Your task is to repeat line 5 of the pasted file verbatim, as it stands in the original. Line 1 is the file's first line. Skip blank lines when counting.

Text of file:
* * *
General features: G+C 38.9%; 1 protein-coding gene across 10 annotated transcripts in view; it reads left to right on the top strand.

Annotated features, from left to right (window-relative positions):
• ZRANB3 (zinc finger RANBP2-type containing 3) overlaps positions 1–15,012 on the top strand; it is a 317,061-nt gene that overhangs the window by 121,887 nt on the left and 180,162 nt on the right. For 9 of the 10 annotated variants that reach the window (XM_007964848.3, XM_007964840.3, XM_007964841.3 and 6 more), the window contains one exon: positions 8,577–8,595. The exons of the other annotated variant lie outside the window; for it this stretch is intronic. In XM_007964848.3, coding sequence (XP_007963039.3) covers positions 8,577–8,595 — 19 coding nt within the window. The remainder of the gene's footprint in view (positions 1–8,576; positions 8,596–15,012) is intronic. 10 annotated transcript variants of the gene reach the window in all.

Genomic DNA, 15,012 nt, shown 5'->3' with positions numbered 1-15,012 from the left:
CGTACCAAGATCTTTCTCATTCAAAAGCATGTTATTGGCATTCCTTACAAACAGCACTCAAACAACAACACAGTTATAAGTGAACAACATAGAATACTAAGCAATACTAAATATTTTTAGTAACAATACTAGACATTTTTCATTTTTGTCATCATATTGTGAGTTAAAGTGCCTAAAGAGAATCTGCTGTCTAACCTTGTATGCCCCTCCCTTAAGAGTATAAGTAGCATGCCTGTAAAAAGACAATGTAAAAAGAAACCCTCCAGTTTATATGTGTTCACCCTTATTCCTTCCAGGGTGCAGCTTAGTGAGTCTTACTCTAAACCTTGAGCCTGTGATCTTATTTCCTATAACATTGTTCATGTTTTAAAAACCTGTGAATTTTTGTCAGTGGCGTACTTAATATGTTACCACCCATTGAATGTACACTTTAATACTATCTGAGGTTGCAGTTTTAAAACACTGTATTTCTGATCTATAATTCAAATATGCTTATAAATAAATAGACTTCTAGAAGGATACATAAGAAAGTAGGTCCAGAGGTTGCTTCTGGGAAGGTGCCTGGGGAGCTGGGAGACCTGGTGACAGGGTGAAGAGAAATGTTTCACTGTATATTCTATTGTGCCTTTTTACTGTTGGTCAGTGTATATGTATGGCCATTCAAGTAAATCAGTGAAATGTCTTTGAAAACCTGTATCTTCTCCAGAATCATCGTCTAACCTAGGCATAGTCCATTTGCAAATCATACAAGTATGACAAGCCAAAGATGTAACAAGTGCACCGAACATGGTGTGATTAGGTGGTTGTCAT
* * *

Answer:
CGTACCAAGATCTTTCTCATTCAAAAGCATGTTATTGGCATTCCTTACAAACAGCACTCAAACAACAACACAGTTATAAGTGAACAACATAGAATACTAAGCAATACTAAATATTTTTAGTAACAATACTAGACATTTTTCATTTTTGTCATCATATTGTGAGTTAAAGTGCCTAAAGAGAATCTGCTGTCTAACCTTGTATGCCCCTCCCTTAAGAGTATAAGTAGCATGCCTGTAAAAAGACAATGTAAAAAGAAACCCTCCAGTTTATATGTGTTCACCCTTATTCCTTCCAGGGTGCAGCTTAGTGAGTCTTACTCTAAACCTTGAGCCTGTGATCTTATTTCCTATAACATTGTTCATGTTTTAAAAACCTGTGAATTTTTGTCAGTGGCGTACTTAATATGTTACCACCCATTGAATGTACACTTTAATACTATCTGAGGTTGCAGTTTTAAAACACTGTATTTCTGATCTATAATTCAAATATGCTTATAAATAAATAGACTTCTAGAAGGATACATAAGAAAGTAGGTCCAGAGGTTGCTTCTGGGAAGGTGCCTGGGGAGCTGGGAGACCTGGTGACAGGGTGAAGAGAAATGTTTCACTGTATATTCTATTGTGCCTTTTTACTGTTGGTCAGTGTATATGTATGGCCATTCAAGTAAATCAGTGAAATGTCTTTGAAAACCTGTATCTTCTCCAGAATCATCGTCTAACCTAGGCATAGTCCATTTGCAAATCATACAAGTATGACAAGCCAAAGATGTAACAAGTGCACCGAACATGGTGTGATTAGGTGGTTGTCAT